So what can you do? Well if some of these behaviour patterns seem all too familiar, and this is something you want to change, it might be time to unfollow a few of the worst offenders, put your phone down and get outside to clear your mind.
#FoodPorn – Social Media’s Nudge to Overeating?
If you’ve spent the last hour aggressively scrolling through insta-perfect images of all things foodporn-esque trying to decipher which meal to demolish on your next gastronomic endeavour, you’re not alone... ‘Foodstagramming’, or social media’s way of revealing your inner culinary eye, has become one of its most ubiquitous trends. At the time of writing there was over 104,190,242 posts using #foodporn on instagram alone, not to mention everything else out there on twitter, facebook, snapchat, reddit and more... To give you an idea of just how many that is, a survey conducted in 2013 found that over 90 new photos with this same hashtag were uploaded every minute — or 1.5 every second!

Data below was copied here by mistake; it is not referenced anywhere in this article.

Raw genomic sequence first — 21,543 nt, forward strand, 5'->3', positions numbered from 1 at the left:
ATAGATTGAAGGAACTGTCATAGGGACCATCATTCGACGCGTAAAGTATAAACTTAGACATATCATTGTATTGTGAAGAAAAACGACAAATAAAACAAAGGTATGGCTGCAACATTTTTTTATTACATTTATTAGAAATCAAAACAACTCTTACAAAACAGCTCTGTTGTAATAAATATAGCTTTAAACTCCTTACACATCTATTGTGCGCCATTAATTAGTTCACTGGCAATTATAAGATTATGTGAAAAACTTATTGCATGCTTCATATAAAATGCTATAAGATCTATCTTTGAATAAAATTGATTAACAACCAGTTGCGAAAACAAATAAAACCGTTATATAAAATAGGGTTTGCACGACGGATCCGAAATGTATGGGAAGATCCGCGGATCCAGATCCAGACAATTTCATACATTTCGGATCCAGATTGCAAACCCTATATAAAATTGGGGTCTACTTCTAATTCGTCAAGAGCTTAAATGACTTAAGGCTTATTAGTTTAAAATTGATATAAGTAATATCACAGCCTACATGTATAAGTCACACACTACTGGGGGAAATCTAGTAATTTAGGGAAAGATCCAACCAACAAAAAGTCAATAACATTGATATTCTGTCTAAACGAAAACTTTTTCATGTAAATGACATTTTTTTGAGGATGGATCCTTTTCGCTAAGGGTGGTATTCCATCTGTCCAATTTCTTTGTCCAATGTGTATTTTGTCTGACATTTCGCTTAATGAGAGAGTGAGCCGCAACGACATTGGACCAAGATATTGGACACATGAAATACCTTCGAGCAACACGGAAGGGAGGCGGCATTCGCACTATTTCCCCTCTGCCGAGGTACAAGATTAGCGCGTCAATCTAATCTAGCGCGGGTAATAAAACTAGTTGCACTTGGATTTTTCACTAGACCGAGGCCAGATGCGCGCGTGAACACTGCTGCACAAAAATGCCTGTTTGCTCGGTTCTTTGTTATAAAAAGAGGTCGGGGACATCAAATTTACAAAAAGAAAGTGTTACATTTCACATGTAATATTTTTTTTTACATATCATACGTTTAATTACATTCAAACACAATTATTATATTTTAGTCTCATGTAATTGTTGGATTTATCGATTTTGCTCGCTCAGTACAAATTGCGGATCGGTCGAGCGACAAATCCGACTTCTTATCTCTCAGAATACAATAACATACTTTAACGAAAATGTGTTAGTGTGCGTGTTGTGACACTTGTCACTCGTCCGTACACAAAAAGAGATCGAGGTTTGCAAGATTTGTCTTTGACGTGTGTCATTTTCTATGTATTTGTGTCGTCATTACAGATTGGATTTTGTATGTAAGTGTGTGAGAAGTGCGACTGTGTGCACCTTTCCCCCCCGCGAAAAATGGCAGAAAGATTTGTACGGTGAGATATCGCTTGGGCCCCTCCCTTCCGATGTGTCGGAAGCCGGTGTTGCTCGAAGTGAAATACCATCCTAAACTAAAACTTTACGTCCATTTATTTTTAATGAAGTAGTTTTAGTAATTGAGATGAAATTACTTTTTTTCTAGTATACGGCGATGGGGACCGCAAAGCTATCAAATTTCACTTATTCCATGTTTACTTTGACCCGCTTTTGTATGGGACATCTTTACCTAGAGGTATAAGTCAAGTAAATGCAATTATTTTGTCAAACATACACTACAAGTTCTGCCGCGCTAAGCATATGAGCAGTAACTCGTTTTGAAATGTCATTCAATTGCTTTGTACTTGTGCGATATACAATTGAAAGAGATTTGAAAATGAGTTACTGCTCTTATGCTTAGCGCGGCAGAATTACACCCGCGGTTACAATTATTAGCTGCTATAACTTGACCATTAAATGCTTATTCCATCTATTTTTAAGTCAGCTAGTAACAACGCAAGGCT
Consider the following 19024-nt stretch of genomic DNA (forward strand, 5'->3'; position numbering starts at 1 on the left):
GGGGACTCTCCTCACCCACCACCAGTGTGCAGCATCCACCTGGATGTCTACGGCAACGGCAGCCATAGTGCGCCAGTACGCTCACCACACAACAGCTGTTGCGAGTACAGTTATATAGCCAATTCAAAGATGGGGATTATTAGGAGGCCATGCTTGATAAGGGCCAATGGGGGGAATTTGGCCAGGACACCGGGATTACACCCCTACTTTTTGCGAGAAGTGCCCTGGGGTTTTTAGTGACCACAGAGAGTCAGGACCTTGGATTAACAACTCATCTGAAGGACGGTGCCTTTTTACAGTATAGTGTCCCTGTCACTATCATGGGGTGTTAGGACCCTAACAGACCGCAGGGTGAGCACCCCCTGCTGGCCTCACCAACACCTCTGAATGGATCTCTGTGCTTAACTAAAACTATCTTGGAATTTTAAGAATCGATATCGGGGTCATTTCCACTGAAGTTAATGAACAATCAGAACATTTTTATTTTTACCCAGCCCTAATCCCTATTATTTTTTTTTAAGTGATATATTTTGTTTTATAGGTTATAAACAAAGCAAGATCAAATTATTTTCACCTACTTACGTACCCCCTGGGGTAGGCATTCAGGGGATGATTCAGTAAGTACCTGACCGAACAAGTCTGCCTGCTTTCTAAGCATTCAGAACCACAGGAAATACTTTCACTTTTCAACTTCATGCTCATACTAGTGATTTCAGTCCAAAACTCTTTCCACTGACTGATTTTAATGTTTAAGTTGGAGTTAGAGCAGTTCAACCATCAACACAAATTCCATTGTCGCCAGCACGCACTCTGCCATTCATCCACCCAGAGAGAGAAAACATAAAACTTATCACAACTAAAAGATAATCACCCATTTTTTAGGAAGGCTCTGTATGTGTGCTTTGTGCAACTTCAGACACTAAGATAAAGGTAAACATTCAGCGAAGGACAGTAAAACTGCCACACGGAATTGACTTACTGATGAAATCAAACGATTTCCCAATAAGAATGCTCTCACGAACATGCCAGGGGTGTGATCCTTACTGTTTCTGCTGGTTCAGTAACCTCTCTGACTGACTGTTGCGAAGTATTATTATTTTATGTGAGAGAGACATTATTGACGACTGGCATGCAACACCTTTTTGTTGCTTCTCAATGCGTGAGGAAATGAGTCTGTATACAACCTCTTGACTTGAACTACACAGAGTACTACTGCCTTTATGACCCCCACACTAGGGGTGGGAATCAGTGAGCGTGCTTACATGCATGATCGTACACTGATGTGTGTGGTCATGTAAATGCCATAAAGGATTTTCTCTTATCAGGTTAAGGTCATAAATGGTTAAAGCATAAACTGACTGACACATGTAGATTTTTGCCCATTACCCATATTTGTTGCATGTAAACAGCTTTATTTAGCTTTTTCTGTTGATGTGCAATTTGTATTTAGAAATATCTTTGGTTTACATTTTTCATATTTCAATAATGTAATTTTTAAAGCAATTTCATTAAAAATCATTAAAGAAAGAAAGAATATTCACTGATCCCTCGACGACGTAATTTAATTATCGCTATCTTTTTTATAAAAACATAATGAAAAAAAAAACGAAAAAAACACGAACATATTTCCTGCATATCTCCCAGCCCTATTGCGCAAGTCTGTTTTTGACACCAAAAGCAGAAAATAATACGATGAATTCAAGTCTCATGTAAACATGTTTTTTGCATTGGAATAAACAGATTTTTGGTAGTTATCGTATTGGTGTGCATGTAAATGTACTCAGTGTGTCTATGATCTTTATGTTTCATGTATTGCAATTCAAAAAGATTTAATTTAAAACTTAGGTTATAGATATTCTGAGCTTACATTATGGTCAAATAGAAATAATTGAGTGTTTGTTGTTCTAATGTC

Now if you’ve been living under a rock this whole time, #foodporn is a saying commonly associated with delivering visually appealing foods. The term, credited to Michael Jacobson, the co-founder of the Centre for Science in the Public Interest, can be described as ‘food that is so sensationally out of bounds it deserves to be considered pornographic’. But while some may happily like and drool over their feeds without reaching for the closest indulgent treat, experts have warned that negative health consequences may result from this overexposure of indulgent foods. Research suggests that exposure to highly palatable food can chronically activate our desire to eat, even in the absence of physiological hunger. A separate review has also highlighted that appetising food images may inhibit cognitive processes such as self-restraint, making it even more difficult for people to not overeat. These studies are however limited to various types of people, with overweight participants more susceptible to heightened responses. For example, Ouwehand & Papies found that when overweight participants were primed with ‘tempting food’ or neutral food objects their desire for high calorie foods increased. In line with this, another study found that for those who were watching their weight had lower appeal to immediately satisfying temptations and therefore more likely to pursue healthy eating behaviours.